Biotransformation of tolterodine, a new muscarinic receptor antagonist, in mice, rats, and dogs.Drug Metab Dispos. 1998 Jun; 26(6):528-35.DM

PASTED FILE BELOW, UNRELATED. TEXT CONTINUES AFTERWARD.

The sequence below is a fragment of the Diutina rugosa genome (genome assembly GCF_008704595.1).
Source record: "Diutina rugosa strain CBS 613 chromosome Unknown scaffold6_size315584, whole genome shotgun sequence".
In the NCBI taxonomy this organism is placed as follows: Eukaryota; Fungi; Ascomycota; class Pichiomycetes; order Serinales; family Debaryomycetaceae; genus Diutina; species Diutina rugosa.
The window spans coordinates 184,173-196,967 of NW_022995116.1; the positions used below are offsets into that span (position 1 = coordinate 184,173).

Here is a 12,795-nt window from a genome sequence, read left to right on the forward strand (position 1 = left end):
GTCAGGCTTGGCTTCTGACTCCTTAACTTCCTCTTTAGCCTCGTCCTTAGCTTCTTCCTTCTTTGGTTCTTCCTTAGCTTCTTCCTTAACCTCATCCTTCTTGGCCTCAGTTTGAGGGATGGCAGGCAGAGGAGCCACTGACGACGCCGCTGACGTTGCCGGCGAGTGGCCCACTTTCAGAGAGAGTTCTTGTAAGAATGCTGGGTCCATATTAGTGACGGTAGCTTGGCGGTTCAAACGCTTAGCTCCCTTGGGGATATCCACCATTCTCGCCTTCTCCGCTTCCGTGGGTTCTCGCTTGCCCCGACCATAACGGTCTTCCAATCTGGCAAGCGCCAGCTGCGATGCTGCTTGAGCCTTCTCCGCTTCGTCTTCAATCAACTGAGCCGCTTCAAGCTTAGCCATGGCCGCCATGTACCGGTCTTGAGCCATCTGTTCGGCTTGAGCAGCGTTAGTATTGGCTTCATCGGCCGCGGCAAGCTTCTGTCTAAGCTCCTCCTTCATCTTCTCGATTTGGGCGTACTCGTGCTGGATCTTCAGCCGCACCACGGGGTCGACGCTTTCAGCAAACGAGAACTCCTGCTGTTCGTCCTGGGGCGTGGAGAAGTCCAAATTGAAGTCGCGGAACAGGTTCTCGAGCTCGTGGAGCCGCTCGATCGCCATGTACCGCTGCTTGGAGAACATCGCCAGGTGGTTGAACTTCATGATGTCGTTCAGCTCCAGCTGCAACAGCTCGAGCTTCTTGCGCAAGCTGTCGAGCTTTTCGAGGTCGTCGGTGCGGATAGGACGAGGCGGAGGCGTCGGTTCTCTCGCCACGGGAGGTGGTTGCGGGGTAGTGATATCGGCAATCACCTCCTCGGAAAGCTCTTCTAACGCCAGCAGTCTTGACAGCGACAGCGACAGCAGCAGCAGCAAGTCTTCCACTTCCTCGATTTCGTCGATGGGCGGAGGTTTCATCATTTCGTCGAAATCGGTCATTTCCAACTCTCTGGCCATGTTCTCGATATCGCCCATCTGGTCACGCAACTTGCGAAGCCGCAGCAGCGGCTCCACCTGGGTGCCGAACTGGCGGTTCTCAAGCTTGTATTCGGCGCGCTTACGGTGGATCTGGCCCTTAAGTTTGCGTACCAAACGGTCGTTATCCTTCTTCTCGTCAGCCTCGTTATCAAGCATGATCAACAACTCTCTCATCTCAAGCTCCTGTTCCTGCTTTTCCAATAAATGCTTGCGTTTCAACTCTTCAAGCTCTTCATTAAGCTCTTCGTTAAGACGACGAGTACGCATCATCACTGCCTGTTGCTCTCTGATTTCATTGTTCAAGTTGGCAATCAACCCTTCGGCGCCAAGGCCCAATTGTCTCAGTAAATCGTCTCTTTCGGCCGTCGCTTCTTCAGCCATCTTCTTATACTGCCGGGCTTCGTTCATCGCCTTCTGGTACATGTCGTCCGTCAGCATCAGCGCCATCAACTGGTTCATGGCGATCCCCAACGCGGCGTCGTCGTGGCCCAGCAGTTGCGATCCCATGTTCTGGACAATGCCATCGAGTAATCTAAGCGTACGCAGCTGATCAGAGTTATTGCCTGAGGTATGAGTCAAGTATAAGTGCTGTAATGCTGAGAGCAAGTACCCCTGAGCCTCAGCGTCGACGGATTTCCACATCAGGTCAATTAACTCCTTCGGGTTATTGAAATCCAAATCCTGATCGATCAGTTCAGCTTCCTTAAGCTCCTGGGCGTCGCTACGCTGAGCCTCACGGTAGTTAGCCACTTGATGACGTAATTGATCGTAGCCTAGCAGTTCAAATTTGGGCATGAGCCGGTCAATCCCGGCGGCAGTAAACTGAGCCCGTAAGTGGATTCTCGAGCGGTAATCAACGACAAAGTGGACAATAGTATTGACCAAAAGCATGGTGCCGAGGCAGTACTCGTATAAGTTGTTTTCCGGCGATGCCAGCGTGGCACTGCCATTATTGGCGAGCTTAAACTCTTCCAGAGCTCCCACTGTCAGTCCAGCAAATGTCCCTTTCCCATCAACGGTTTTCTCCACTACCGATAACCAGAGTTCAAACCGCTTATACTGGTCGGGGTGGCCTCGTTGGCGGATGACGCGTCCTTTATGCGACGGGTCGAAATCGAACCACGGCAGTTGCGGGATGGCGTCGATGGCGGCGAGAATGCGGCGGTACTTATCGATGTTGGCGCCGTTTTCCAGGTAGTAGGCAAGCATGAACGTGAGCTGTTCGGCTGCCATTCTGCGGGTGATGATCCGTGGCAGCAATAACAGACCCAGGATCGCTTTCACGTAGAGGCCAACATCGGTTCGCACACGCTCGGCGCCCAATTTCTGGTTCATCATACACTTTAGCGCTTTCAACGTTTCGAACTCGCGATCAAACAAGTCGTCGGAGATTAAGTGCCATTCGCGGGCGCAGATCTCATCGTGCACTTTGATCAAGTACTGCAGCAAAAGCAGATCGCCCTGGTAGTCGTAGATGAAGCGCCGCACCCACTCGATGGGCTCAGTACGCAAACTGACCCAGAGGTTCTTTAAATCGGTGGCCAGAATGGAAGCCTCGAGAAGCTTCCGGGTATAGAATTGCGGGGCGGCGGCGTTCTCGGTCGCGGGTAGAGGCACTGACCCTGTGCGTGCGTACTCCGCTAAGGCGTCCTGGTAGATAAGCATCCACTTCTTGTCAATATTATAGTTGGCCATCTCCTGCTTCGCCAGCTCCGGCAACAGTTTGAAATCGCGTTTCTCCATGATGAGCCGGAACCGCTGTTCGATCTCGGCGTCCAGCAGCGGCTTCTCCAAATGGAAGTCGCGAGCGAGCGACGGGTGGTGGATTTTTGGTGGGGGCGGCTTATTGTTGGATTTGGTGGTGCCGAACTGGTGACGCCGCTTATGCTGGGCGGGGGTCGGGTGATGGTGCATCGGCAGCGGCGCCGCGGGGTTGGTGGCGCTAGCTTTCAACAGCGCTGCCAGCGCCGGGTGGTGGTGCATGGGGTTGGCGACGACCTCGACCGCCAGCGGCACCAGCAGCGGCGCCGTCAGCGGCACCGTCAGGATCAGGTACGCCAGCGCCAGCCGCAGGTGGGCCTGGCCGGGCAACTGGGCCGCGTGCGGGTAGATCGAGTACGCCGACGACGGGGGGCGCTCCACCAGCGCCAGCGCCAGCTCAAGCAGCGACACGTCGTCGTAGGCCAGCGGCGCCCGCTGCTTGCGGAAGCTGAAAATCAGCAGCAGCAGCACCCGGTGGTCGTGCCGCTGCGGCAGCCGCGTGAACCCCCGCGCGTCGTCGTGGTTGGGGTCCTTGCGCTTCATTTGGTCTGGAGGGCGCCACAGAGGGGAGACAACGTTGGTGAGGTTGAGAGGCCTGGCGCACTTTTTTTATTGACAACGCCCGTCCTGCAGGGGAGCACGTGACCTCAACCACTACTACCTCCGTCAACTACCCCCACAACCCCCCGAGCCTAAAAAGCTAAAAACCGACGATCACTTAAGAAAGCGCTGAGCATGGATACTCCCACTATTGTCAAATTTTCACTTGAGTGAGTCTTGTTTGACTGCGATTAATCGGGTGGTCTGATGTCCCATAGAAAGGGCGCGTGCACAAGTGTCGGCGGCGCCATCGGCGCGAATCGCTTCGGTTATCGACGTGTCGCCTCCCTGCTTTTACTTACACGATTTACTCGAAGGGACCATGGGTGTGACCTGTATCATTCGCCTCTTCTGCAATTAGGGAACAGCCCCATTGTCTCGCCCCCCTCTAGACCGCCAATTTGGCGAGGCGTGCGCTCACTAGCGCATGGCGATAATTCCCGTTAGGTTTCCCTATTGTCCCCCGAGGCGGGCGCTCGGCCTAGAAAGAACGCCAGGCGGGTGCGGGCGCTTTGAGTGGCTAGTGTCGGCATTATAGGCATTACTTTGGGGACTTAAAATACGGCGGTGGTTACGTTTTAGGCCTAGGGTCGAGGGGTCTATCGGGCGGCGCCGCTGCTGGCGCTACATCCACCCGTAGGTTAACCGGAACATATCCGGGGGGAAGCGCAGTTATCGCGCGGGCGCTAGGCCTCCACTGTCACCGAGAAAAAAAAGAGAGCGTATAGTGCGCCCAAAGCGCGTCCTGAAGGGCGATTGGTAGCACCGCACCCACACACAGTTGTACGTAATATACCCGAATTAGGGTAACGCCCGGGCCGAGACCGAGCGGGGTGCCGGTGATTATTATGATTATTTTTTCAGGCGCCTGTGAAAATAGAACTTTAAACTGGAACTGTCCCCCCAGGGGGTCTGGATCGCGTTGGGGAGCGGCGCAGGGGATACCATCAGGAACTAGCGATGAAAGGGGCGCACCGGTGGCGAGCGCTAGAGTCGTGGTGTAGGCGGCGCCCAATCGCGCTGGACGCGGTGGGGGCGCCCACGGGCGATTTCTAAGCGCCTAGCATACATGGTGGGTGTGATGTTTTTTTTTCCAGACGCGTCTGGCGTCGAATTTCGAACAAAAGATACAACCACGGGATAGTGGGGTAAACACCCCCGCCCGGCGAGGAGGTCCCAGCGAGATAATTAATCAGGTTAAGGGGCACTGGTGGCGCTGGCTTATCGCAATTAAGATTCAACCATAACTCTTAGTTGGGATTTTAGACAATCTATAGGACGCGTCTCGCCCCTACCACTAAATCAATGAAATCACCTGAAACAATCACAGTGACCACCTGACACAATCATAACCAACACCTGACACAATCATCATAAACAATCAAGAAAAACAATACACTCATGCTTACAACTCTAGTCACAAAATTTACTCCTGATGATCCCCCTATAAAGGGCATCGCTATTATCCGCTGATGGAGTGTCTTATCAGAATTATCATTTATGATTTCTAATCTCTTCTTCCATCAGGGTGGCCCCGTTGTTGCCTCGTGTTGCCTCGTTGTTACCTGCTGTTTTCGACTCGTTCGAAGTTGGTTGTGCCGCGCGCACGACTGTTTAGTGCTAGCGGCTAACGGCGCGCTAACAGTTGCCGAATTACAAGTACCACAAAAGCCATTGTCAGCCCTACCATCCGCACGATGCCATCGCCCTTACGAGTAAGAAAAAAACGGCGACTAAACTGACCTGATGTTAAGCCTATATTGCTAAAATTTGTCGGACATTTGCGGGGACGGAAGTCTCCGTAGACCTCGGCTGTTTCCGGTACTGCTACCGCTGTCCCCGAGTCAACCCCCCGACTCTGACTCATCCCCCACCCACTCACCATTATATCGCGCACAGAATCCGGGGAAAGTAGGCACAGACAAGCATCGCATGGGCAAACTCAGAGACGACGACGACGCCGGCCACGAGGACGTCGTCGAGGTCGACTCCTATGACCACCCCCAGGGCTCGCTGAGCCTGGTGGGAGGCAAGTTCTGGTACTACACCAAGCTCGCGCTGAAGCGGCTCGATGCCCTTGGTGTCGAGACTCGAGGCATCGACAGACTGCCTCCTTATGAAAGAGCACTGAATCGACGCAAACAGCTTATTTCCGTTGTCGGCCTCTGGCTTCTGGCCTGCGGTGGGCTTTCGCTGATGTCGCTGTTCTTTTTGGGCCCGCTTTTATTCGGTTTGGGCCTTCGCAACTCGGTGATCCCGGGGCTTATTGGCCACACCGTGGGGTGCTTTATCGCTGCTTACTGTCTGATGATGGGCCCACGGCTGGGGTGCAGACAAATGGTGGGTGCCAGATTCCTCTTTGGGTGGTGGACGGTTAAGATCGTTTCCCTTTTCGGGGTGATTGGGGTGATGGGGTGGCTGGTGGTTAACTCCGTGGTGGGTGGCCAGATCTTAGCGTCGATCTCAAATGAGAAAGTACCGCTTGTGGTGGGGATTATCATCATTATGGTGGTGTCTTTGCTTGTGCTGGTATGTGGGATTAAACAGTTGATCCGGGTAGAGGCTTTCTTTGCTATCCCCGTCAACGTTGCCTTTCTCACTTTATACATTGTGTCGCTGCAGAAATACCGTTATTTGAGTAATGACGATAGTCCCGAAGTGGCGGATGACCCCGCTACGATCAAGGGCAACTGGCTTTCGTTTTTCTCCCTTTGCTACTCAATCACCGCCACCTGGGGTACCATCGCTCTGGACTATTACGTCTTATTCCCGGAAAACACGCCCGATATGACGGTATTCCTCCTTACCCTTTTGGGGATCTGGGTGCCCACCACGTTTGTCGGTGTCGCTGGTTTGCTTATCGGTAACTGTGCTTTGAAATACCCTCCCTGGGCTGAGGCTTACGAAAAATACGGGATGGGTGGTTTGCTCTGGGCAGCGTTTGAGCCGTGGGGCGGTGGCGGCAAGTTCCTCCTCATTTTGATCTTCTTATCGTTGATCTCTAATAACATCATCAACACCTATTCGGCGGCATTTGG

Tolterodine is a new muscarinic receptor antagonist intended for the treatment of urinary urge incontinence and other symptoms associated with an overactive bladder. The in vivo metabolism of 14C-labeled tolterodine was investigated in rats, mice, and dogs by analysis of blood and urine samples, whereas in vitro metabolism studies were performed by incubation of [14C]tolterodine with mouse, rat, dog, and human liver microsomes in the presence of NADPH. Tolterodine was extensively metabolized in vivo. Mice and dogs showed similar metabolite patterns, which correlated well with that observed in humans. In these species, tolterodine was metabolized along two different pathways, with the more important being the stepwise oxidation of the 5-methyl group to yield the 5-hydroxymethyl metabolite of tolterodine and then, via the aldehyde, the 5-carboxylic acid metabolite. The other pathway involved dealkylation of the nitrogen. In the subsequent phase II metabolism, tolterodine and the metabolites were conjugated with glucuronic acid to various degrees. Rats exhibited more extensive metabolism and a markedly different metabolite pattern, with metabolites also being formed by hydroxylation of the unsubstituted benzene ring. In addition, a gender difference was observed, with male rats showing more extensive metabolism than females. Incubation of [14C]tolterodine with liver microsomes yielded a total of five metabolites with rat liver microsomes and three with mouse, dog, and human liver microsomes. The 5-hydroxymethyl metabolite of tolterodine and N-dealkylated tolterodine were major metabolites in all incubations, representing 83-99% of total metabolism. Although the extent of metabolism varied among species, the metabolic profiles were similar. However, rat liver microsomes also formed metabolites hydroxylated in the unsubstituted benzene ring. These results show that the metabolism of tolterodine in mice and dogs corresponds to that observed in humans, whereas rats exhibit a different metabolite pattern.